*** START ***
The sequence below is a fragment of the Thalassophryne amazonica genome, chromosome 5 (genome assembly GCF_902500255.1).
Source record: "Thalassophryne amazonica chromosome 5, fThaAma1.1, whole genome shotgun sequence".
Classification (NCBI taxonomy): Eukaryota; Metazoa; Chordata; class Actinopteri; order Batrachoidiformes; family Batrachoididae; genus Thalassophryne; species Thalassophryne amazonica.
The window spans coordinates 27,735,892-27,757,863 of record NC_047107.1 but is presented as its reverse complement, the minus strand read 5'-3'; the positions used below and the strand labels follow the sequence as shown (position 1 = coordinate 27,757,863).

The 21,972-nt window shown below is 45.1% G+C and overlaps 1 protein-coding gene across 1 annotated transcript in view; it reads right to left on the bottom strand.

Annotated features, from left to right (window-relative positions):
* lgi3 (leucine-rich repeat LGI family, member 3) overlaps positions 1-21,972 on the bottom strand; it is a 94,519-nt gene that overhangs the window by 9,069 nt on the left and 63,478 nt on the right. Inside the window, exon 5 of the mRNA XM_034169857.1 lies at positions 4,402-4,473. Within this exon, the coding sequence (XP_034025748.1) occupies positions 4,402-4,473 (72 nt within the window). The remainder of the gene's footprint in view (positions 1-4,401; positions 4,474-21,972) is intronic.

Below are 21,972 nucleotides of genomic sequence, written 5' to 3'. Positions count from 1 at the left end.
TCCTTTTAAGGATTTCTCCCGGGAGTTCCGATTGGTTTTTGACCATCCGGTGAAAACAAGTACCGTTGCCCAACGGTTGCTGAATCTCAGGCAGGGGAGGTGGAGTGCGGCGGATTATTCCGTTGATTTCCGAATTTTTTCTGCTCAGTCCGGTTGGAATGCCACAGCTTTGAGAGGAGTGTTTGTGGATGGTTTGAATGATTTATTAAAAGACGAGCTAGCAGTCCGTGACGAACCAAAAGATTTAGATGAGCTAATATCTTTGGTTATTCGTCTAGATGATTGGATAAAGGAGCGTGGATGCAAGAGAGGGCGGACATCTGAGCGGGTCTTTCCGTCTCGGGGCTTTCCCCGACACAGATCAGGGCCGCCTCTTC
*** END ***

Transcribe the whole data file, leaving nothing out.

The sequence below is a fragment of the Thalassophryne amazonica genome, chromosome 5 (genome assembly GCF_902500255.1).
Source record: "Thalassophryne amazonica chromosome 5, fThaAma1.1, whole genome shotgun sequence".
Classification (NCBI taxonomy): Eukaryota; Metazoa; Chordata; class Actinopteri; order Batrachoidiformes; family Batrachoididae; genus Thalassophryne; species Thalassophryne amazonica.
The window spans coordinates 27,735,892-27,757,863 of record NC_047107.1 but is presented as its reverse complement, the minus strand read 5'-3'; the positions used below and the strand labels follow the sequence as shown (position 1 = coordinate 27,757,863).

The 21,972-nt window shown below is 45.1% G+C and overlaps 1 protein-coding gene across 1 annotated transcript in view; it reads right to left on the bottom strand.

Annotated features, from left to right (window-relative positions):
* lgi3 (leucine-rich repeat LGI family, member 3) overlaps positions 1-21,972 on the bottom strand; it is a 94,519-nt gene that overhangs the window by 9,069 nt on the left and 63,478 nt on the right. Inside the window, exon 5 of the mRNA XM_034169857.1 lies at positions 4,402-4,473. Within this exon, the coding sequence (XP_034025748.1) occupies positions 4,402-4,473 (72 nt within the window). The remainder of the gene's footprint in view (positions 1-4,401; positions 4,474-21,972) is intronic.

Below are 21,972 nucleotides of genomic sequence, written 5' to 3'. Positions count from 1 at the left end.
TCCTTTTAAGGATTTCTCCCGGGAGTTCCGATTGGTTTTTGACCATCCGGTGAAAACAAGTACCGTTGCCCAACGGTTGCTGAATCTCAGGCAGGGGAGGTGGAGTGCGGCGGATTATTCCGTTGATTTCCGAATTTTTTCTGCTCAGTCCGGTTGGAATGCCACAGCTTTGAGAGGAGTGTTTGTGGATGGTTTGAATGATTTATTAAAAGACGAGCTAGCAGTCCGTGACGAACCAAAAGATTTAGATGAGCTAATATCTTTGGTTATTCGTCTAGATGATTGGATAAAGGAGCGTGGATGCAAGAGAGGGCGGACATCTGAGCGGGTCTTTCCGTCTCGGGGCTTTCCCCGACACAGATCAGGGCCGCCTCTTC